Now, I’m going to be transparent here and say that I’ll be as objective as I can, but please realize that I am an insurance broker so I have some bias here, but stick with me.

Let me start by saying that your business insurance is what stands between you and potential claims which can negatively impact your business.

From the mild disruption to the devastating bankruptcy, you want to make sure you get this right and protect your assets.

The first channels you’ll see a lot online are direct writers and captive insurers.

These are insurance companies that sell directly to the public through a call center. The agents in these call centers are employees of the insurance company.

The advantage of this channel is speed. For the most part, if your business fits this insurer’s profile they can quickly quote and offer coverage. The disadvantage is two-fold. You may only be seeing one quote from this channel and you’re not getting an advocate working for you.

If things go sideways down the road, it’s very difficult to ever speak to the same person twice and as an employee of the insurance company, you know where that call center rep lies.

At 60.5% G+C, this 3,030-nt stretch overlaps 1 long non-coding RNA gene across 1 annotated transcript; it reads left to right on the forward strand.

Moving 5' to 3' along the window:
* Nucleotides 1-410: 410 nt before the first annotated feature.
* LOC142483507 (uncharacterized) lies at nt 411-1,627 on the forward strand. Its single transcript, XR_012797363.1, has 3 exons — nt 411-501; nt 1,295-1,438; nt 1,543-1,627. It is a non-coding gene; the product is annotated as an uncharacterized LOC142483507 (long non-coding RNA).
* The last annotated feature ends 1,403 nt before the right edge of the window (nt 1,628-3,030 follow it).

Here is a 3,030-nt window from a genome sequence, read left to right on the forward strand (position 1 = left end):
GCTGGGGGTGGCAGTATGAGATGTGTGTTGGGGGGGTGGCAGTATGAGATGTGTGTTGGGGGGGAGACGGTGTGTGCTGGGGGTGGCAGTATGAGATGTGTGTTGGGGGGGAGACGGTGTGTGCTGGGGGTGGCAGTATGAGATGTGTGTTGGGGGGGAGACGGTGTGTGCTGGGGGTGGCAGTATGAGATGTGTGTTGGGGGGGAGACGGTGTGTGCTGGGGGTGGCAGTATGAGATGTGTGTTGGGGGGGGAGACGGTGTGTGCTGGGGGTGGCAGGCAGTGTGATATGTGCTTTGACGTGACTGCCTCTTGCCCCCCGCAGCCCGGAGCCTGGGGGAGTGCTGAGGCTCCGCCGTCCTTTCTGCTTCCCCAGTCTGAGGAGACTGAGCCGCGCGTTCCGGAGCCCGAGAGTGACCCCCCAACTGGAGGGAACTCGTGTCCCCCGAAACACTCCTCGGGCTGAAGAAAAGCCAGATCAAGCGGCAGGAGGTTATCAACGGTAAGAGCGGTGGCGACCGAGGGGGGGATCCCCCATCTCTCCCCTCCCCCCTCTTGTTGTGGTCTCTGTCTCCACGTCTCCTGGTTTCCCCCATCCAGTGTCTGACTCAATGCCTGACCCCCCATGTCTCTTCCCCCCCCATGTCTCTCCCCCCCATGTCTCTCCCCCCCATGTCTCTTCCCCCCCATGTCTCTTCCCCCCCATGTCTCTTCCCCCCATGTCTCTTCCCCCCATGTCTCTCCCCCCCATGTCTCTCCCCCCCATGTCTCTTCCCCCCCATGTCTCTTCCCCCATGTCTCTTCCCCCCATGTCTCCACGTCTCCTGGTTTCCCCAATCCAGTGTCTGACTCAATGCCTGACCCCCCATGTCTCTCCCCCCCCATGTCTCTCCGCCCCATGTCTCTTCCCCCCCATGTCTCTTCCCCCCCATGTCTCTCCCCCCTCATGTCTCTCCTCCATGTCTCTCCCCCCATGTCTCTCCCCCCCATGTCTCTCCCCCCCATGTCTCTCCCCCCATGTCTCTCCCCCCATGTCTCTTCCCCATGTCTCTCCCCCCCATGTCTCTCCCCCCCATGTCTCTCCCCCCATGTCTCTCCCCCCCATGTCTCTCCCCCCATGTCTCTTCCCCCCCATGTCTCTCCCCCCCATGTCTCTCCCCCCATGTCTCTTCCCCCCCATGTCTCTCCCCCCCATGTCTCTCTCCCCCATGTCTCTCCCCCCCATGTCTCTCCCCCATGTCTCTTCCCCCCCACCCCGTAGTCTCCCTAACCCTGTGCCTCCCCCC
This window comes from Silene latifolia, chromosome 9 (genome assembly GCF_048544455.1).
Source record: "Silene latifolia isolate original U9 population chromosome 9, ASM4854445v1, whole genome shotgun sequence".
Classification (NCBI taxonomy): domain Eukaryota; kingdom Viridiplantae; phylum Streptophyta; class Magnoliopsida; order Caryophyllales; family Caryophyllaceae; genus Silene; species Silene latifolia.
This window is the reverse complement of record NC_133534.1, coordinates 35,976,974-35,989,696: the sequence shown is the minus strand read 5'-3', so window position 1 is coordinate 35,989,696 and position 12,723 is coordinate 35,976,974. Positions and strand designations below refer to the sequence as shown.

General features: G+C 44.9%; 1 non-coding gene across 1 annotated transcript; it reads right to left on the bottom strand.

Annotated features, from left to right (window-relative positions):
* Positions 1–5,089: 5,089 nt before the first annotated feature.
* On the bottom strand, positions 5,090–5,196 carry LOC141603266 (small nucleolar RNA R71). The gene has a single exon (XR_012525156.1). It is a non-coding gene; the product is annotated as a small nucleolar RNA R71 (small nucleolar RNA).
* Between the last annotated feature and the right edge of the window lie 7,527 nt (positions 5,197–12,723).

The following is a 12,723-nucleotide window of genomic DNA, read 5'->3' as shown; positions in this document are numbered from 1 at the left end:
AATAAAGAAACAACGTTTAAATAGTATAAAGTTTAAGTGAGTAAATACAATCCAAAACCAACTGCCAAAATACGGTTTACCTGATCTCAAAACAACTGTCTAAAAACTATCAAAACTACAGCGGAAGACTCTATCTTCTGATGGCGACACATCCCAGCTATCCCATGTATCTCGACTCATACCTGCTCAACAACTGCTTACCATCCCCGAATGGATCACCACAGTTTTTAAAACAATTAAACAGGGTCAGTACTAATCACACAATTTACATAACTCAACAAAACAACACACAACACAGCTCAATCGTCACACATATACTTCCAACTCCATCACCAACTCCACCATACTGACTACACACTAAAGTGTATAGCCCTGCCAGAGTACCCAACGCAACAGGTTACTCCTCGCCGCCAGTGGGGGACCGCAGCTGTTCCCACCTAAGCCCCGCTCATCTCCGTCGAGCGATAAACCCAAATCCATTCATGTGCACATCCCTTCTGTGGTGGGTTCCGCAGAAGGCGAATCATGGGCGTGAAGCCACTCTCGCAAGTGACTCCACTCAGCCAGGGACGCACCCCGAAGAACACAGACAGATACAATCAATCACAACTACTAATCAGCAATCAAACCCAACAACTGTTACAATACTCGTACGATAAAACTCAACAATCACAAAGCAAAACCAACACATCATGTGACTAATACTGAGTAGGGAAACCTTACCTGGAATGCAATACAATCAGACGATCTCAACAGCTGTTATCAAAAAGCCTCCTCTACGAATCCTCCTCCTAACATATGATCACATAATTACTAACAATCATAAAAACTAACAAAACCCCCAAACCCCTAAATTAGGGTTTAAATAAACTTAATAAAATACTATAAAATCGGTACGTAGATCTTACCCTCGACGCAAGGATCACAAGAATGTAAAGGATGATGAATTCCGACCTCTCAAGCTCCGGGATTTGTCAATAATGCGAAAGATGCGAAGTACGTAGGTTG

The second channel is what we call insur-techs.

These are firms that have enabled technology to sell insurance. They generally work in a human-free interaction world. Low touch, high tech make insurance transactions fast, simple, and straightforward.

As mentioned, fast and simple is the clear advantage in this channel. But, in my opinion, that can also be a disadvantage.

If there’s little to no expert interaction to ask you the right questions, it leaves the door open to problems, gaps, missed coverages, etc. down the road. In my opinion, fast and simple isn’t the best route, especially as your business grows.

The third channel is insurance brokers.

Like me, who has carved a niche online and attracted buyers who are looking for a higher touch, higher level of expertise experience.

The advantage here is that an expert broker can shop various insurers for you and find the best fit of coverage and price for your needs. The disadvantage is that it might take a bit longer than direct writers or insur-techs.

The trade-off is a more thorough approach to your protection, a relationship you can count on down the road, and an advocate if things go wrong.

Wrapping it up

As you can see, you’ve got choices. Lots of choices when it comes to buying small business insurance.

As I’ve said, getting your protection right is important. Really important. Price is a big factor, but should it be the determining factor?

Probably not.

I think you’ve got to weigh expertise, advocacy, service after the sale, relationships, and trust when making a decision on who to buy small business insurance from.

If you think I’m the type of person you’d like to work with, that would be great!

Reach out and let’s talk about what you need. Have other questions or concerns I didn’t address in this rather long video? Reach out as well!

I’d love to hear from you!

I work across the country and love helping business owners with their risk and insurance issues so let’s chat.